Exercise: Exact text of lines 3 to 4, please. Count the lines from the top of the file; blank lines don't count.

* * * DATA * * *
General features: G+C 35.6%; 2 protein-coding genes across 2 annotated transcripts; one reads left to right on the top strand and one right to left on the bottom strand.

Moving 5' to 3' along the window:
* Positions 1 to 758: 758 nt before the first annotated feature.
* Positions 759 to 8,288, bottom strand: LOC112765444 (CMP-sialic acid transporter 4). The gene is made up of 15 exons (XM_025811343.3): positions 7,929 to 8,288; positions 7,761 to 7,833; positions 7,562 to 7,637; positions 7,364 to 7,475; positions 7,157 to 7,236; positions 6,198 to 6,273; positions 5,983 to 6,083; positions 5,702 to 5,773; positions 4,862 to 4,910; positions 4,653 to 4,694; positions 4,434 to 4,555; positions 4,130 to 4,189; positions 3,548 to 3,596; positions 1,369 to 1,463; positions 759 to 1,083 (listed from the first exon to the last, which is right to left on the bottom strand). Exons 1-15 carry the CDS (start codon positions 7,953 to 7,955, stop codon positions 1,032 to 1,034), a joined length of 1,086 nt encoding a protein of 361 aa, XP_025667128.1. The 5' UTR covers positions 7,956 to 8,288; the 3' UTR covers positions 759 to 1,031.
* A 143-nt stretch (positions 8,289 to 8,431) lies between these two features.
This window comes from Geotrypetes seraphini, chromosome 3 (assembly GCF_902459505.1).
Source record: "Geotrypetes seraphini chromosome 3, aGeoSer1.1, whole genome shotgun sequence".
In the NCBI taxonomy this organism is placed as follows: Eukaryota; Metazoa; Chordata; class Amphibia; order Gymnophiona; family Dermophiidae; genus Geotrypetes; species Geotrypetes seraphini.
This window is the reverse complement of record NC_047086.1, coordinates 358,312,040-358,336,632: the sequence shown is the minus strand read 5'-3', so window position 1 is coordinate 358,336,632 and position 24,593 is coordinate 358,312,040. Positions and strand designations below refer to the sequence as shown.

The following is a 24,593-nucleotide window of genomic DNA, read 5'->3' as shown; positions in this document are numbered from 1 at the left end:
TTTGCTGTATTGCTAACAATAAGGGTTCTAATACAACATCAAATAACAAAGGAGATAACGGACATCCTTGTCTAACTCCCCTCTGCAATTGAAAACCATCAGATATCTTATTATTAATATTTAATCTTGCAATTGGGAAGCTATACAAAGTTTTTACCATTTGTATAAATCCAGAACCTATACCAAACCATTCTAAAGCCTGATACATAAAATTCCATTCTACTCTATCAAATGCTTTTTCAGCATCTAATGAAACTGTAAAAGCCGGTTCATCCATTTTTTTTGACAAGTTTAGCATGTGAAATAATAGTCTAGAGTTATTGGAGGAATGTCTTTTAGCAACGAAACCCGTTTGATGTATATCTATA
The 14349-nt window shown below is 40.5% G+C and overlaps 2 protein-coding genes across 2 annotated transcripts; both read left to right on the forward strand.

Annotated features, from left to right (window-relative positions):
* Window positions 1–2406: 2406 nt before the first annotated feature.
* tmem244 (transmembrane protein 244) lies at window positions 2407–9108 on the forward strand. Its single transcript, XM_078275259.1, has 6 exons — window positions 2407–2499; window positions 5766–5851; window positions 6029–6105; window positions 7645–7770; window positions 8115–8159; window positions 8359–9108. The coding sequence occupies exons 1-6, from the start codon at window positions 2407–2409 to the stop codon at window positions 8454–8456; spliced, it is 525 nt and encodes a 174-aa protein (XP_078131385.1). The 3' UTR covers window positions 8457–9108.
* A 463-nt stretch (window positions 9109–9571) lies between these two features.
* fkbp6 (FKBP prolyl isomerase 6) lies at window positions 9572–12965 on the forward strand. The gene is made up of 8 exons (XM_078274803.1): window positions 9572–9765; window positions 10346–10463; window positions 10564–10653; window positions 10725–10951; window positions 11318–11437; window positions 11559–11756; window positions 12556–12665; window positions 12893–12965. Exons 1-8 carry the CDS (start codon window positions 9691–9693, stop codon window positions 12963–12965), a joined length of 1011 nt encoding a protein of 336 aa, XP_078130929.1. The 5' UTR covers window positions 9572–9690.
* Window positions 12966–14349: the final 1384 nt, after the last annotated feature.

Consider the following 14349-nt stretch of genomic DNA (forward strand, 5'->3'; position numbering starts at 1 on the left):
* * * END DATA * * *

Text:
* Positions 1 to 758: 758 nt before the first annotated feature.
* Positions 759 to 8,288, bottom strand: LOC112765444 (CMP-sialic acid transporter 4). The gene is made up of 15 exons (XM_025811343.3): positions 7,929 to 8,288; positions 7,761 to 7,833; positions 7,562 to 7,637; positions 7,364 to 7,475; positions 7,157 to 7,236; positions 6,198 to 6,273; positions 5,983 to 6,083; positions 5,702 to 5,773; positions 4,862 to 4,910; positions 4,653 to 4,694; positions 4,434 to 4,555; positions 4,130 to 4,189; positions 3,548 to 3,596; positions 1,369 to 1,463; positions 759 to 1,083 (listed from the first exon to the last, which is right to left on the bottom strand). Exons 1-15 carry the CDS (start codon positions 7,953 to 7,955, stop codon positions 1,032 to 1,034), a joined length of 1,086 nt encoding a protein of 361 aa, XP_025667128.1. The 5' UTR covers positions 7,956 to 8,288; the 3' UTR covers positions 759 to 1,031.